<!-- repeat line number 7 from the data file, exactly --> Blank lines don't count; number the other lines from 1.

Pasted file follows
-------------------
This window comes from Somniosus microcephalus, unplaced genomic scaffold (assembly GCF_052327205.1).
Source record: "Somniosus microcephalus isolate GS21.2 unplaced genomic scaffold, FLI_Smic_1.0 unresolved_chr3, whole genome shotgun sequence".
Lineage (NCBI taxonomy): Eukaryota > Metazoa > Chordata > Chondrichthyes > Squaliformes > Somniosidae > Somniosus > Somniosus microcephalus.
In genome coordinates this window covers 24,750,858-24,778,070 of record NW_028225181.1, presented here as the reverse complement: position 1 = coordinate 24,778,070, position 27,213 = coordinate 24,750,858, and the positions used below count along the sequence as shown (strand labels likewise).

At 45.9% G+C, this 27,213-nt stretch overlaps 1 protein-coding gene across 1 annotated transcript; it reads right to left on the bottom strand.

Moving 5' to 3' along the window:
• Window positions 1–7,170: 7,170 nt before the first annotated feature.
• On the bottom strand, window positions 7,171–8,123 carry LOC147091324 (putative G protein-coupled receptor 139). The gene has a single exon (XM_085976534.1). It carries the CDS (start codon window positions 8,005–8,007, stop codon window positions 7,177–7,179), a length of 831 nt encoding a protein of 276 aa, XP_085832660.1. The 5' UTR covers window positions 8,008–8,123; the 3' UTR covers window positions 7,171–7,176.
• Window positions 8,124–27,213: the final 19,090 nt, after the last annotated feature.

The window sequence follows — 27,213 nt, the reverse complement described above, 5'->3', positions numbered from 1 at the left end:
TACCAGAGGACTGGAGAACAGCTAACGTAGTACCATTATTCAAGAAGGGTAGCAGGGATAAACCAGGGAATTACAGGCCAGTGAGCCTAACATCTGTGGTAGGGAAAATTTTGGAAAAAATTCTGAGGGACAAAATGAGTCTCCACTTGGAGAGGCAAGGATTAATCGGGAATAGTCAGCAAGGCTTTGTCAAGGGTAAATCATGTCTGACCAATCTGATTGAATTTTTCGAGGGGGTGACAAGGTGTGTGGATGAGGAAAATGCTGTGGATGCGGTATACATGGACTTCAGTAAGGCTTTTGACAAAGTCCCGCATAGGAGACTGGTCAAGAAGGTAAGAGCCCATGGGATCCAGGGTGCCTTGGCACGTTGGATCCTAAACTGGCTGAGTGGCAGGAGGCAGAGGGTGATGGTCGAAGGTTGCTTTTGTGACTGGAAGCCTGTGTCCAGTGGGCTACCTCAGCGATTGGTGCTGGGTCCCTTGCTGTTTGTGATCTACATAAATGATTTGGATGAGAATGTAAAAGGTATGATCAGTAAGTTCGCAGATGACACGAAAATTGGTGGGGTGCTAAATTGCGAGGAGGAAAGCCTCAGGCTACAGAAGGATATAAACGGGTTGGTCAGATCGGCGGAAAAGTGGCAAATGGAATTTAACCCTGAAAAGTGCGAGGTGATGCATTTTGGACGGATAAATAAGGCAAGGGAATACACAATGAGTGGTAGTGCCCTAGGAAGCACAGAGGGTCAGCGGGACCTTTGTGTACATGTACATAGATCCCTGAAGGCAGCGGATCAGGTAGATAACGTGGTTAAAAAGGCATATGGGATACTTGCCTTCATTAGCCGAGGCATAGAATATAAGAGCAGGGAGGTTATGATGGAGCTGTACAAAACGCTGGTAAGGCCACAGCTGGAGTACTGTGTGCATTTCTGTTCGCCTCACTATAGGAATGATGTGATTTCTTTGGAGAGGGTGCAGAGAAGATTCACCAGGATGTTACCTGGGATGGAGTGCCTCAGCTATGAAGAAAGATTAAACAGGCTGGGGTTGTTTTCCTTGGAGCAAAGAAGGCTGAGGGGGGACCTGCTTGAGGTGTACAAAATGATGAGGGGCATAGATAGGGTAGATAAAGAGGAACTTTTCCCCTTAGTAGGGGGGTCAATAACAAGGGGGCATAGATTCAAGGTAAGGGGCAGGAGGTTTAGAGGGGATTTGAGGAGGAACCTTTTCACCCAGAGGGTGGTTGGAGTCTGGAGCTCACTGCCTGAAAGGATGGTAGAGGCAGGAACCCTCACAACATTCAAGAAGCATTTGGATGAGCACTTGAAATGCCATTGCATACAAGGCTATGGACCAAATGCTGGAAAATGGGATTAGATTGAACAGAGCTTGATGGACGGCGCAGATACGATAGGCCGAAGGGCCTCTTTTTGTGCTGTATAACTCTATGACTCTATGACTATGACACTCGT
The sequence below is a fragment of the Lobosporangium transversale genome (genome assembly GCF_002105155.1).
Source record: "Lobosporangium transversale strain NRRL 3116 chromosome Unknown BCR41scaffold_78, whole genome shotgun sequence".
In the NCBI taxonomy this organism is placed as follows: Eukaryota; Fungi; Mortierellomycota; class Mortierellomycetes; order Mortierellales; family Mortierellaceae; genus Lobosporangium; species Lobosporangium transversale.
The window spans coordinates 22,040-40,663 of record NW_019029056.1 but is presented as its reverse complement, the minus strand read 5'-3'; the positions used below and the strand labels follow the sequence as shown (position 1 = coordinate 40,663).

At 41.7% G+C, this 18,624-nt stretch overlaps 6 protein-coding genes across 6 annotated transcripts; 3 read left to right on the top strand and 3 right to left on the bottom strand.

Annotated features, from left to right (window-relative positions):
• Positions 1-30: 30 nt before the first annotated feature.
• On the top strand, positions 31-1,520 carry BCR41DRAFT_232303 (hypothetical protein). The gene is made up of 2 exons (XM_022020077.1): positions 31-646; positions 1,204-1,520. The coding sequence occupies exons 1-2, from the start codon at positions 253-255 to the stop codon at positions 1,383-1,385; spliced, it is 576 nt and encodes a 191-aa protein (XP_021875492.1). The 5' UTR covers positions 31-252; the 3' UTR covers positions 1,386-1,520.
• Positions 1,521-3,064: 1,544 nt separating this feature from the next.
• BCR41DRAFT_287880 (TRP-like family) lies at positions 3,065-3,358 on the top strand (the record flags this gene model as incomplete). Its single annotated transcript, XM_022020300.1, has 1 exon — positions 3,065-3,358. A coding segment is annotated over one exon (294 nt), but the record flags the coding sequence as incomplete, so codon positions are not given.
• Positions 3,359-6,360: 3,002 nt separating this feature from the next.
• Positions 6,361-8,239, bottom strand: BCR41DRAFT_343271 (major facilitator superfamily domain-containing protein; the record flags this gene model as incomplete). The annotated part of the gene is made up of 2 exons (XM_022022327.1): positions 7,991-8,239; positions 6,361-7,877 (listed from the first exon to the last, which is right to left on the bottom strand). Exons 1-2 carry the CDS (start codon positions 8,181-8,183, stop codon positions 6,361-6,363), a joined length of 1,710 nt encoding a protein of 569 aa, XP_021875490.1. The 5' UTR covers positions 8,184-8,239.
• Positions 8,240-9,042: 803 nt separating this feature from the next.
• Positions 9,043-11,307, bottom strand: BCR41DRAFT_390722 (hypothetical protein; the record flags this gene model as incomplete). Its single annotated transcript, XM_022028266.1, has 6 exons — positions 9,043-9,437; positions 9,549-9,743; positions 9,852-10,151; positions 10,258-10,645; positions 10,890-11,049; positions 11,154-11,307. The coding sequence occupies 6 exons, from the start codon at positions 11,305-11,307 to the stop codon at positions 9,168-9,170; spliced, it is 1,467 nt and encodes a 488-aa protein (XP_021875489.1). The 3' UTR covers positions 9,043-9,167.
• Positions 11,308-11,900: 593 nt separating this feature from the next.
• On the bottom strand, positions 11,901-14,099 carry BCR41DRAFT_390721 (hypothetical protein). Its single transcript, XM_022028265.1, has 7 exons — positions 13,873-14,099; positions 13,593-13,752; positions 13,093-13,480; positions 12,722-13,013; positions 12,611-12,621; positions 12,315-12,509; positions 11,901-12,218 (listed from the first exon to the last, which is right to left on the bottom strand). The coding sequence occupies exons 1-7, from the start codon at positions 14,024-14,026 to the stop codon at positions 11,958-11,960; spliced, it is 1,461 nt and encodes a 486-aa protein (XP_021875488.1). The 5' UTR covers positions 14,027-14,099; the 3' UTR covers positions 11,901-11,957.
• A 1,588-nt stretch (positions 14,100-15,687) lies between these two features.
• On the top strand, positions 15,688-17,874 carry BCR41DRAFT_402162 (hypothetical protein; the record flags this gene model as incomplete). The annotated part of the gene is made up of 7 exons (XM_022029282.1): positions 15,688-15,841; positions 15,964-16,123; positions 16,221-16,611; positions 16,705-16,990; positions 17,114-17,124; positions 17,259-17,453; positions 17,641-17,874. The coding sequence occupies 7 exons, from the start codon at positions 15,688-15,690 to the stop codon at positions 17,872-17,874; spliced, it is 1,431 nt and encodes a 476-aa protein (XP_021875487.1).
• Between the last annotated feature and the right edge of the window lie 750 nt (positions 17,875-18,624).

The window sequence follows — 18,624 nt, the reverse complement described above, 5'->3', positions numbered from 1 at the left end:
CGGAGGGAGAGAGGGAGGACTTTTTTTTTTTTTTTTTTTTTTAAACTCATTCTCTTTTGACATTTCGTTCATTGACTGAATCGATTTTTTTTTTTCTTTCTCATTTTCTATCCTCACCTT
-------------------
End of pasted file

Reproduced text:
• Window positions 1–7,170: 7,170 nt before the first annotated feature.